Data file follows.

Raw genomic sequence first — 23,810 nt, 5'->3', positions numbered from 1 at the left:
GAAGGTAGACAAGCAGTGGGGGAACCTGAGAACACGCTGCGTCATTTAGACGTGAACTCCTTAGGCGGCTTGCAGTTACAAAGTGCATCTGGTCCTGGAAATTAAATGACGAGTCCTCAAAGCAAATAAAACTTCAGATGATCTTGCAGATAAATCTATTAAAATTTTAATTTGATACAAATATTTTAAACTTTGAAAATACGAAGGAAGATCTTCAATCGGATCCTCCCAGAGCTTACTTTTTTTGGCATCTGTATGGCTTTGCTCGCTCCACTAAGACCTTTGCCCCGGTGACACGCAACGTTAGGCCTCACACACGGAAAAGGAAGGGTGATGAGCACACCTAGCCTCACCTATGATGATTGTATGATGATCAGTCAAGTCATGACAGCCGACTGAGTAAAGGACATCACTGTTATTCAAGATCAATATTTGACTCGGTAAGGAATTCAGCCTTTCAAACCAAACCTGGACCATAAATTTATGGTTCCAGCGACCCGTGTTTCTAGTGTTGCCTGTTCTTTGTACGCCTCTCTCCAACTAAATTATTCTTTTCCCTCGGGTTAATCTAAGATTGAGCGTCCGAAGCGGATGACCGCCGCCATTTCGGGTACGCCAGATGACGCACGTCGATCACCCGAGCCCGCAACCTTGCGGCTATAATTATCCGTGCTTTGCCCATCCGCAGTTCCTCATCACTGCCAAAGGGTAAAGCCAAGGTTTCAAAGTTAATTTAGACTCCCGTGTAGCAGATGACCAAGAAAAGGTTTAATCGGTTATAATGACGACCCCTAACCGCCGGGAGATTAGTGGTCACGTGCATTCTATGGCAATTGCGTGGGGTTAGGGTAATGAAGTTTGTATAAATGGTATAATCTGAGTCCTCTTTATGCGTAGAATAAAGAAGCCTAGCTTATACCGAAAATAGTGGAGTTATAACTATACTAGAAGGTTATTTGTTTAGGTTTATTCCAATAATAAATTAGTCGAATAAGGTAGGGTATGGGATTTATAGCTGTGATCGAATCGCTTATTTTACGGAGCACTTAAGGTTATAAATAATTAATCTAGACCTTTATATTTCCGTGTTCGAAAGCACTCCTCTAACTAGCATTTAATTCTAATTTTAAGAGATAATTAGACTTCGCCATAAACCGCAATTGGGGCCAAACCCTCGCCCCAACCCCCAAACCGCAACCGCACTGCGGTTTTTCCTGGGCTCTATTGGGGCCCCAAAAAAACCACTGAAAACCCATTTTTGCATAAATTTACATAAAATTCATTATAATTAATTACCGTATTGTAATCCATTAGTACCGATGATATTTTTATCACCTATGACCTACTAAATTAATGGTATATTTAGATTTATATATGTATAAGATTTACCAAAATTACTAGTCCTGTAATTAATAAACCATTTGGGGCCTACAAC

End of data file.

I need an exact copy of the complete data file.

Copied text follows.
Raw genomic sequence first — 23,810 nt, 5'->3', positions numbered from 1 at the left:
GAAGGTAGACAAGCAGTGGGGGAACCTGAGAACACGCTGCGTCATTTAGACGTGAACTCCTTAGGCGGCTTGCAGTTACAAAGTGCATCTGGTCCTGGAAATTAAATGACGAGTCCTCAAAGCAAATAAAACTTCAGATGATCTTGCAGATAAATCTATTAAAATTTTAATTTGATACAAATATTTTAAACTTTGAAAATACGAAGGAAGATCTTCAATCGGATCCTCCCAGAGCTTACTTTTTTTGGCATCTGTATGGCTTTGCTCGCTCCACTAAGACCTTTGCCCCGGTGACACGCAACGTTAGGCCTCACACACGGAAAAGGAAGGGTGATGAGCACACCTAGCCTCACCTATGATGATTGTATGATGATCAGTCAAGTCATGACAGCCGACTGAGTAAAGGACATCACTGTTATTCAAGATCAATATTTGACTCGGTAAGGAATTCAGCCTTTCAAACCAAACCTGGACCATAAATTTATGGTTCCAGCGACCCGTGTTTCTAGTGTTGCCTGTTCTTTGTACGCCTCTCTCCAACTAAATTATTCTTTTCCCTCGGGTTAATCTAAGATTGAGCGTCCGAAGCGGATGACCGCCGCCATTTCGGGTACGCCAGATGACGCACGTCGATCACCCGAGCCCGCAACCTTGCGGCTATAATTATCCGTGCTTTGCCCATCCGCAGTTCCTCATCACTGCCAAAGGGTAAAGCCAAGGTTTCAAAGTTAATTTAGACTCCCGTGTAGCAGATGACCAAGAAAAGGTTTAATCGGTTATAATGACGACCCCTAACCGCCGGGAGATTAGTGGTCACGTGCATTCTATGGCAATTGCGTGGGGTTAGGGTAATGAAGTTTGTATAAATGGTATAATCTGAGTCCTCTTTATGCGTAGAATAAAGAAGCCTAGCTTATACCGAAAATAGTGGAGTTATAACTATACTAGAAGGTTATTTGTTTAGGTTTATTCCAATAATAAATTAGTCGAATAAGGTAGGGTATGGGATTTATAGCTGTGATCGAATCGCTTATTTTACGGAGCACTTAAGGTTATAAATAATTAATCTAGACCTTTATATTTCCGTGTTCGAAAGCACTCCTCTAACTAGCATTTAATTCTAATTTTAAGAGATAATTAGACTTCGCCATAAACCGCAATTGGGGCCAAACCCTCGCCCCAACCCCCAAACCGCAACCGCACTGCGGTTTTTCCTGGGCTCTATTGGGGCCCCAAAAAAACCACTGAAAACCCATTTTTGCATAAATTTACATAAAATTCATTATAATTAATTACCGTATTGTAATCCATTAGTACCGATGATATTTTTATCACCTATGACCTACTAAATTAATGGTATATTTAGATTTATATATGTATAAGATTTACCAAAATTACTAGTCCTGTAATTAATAAACCATTTGGGGCCTACAAC